U Biology’s Sonja Sehgal accepted a Beckman Scholarship this past spring to add to the trove of awards that were already sitting on her academic “mantle” at home. Collective kudos include a Biology Research Scholars Award, a College of Science Scholarship and a Utah Flagship Scholarship.
The Beckman, however, is a step up from her other awards. It represents an unprecedented opportunity, perhaps found nowhere else, in which an undergraduate researcher can hone her craft at the bench and under extraordinary mentorship. The program is a 15-month, mentored research experience for exceptional undergraduate students in chemical and biological sciences, and Martin Horvath, associate professor in the School of Biological Sciences, will serve as her mentor. (Rory Weeks, undergraduate in the Department of Chemistry is the second U Beckman Scholar for 2020-21.) Each scholar receives a $21,000 research stipend to facilitate nine academic calendar months and two three-month summers of research experience. Recipients from around the nation participate in the prestigious Beckman Symposium each summer with one another. Their research began in June 2020 and will conclude in August 2021.
“I started out as a freshman in the ACCESS,” the biology senior explains, referring to the decades-long program hosted by the College of Science Program for Women in Math and Science. “Through this program, I was able to explore various fields in STEM which really kick-started my interest in pursuing biology! Joining the Horvath Lab further sparked my curiosity and has shown me that science goes beyond the stereotypical image of a “scientist.”
Tracking toward a career in medicine
Sehgal is far from stereotypical, as a scientist or as an undergraduate. As a woman she knows that she’s in the minority as she works through her academic career and finally a professional career in STEM (Science Technology Engineering and Mathematics). As a complement to her academic career, the Sandy, Utah native has found a job as a University Ambassador. “The ambassadors work closely with the Office of Admissions to share our experience and bring a personal perspective to prospective U of U students,” she says. “When not giving tours or working recruitment events, we can be found having a good time with each other or,” she quips, “practicing walking backwards.”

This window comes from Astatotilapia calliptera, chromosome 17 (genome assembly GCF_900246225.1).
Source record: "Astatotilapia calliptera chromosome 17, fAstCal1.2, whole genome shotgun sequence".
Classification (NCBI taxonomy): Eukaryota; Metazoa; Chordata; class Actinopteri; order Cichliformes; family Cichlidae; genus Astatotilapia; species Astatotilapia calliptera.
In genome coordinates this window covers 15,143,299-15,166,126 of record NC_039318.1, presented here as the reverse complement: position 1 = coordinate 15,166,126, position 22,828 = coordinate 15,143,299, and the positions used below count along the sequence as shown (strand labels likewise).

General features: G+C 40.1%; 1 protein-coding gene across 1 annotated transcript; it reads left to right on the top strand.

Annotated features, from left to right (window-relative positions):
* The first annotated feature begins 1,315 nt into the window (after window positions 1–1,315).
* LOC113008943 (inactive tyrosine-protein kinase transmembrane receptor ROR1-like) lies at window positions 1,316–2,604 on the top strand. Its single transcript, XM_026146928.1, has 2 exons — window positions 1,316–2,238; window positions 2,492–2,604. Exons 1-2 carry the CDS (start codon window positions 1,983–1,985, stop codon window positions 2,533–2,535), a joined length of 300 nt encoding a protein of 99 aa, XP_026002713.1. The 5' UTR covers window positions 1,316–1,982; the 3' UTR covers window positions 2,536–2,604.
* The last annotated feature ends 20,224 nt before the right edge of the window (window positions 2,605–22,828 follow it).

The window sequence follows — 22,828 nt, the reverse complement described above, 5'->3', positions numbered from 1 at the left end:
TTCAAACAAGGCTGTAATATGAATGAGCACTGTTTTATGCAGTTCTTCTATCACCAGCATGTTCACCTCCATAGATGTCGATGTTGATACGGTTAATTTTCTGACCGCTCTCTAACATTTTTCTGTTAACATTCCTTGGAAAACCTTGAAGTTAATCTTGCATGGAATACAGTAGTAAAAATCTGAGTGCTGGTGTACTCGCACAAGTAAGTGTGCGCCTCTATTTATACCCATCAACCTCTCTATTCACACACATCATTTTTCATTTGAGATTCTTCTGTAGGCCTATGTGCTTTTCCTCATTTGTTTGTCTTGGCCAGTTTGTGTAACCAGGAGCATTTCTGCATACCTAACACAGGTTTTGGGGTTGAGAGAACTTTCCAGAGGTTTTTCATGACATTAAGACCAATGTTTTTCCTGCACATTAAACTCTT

Though Sehgal finds herself walking backwards while giving tours, she is definitely moving forward in her academic career. “I’m excited to continue doing research and I also plan on attending medical school after graduation. I want to learn about the various mechanisms that can cause diseases to present themselves in different forms across individuals. I want to use this platform to relay these findings with patients and create more representation in the field to strive for a more trusting and effective patient interaction.”
But before medical school, there’s research to be done, a focus in undergraduate education in the SBS that has arguably become the School’s signature. “In the Horvath lab,” Sehgal explains about her work, “MUTYH is a DNA repair enzyme commonly related to diseases like cancer. I am currently finding the role of different biological probes to see how they can affect the activity of this enzyme. Learning more about regulating the activity of MUTYH will allow us to create better drug-targeting systems for cancer in the future.” What most people, even the scientifically-inclined, may not know about the model subject Sehgal is studying is that the MutY enzyme can be found in almost every living organism, yet there is still a lot we don’t know about it.
That’s something that inspires rather than discourages Sehgal who will graduate with her BS in 2021. With the help of the Beckman Scholarship, the mentorship of Horvath and the broad view of higher education she gets by being an ambassador, Sehgal finds her future as she tracks toward a career in medicine, promising. And true of all of accomplished undergraduate researchers of Sehgal’s stripe, she is poised for far more awards, and accomplishments.
“The Beckman experience has been going well,” she reports. “Because of the COVID-19 pandemic, the first stage has been virtual. I have been working on coding and molecular docking. However, I look forward to getting into the lab next semester and start testing!” Of Sehgal Horvath adds, “Sonia has a gift for finding a simple clear question to address in her science. She will go far. I feel really lucky to have had the chance to work with her these past years.”
Asked what her interests and “likes” she doesn’t stray very far from her time in the lab. She likes rock climbing, dogs … and getting positive results for polymerase chain reaction (PCR), a method widely used to rapidly make millions to billions of copies of a specific DNA sample.
It’s the sort of thrill that allows a budding scientist, like Sonia Sehgal, to take a very small sample of DNA and amplify it to a large enough amount to study in detail.
by David Pace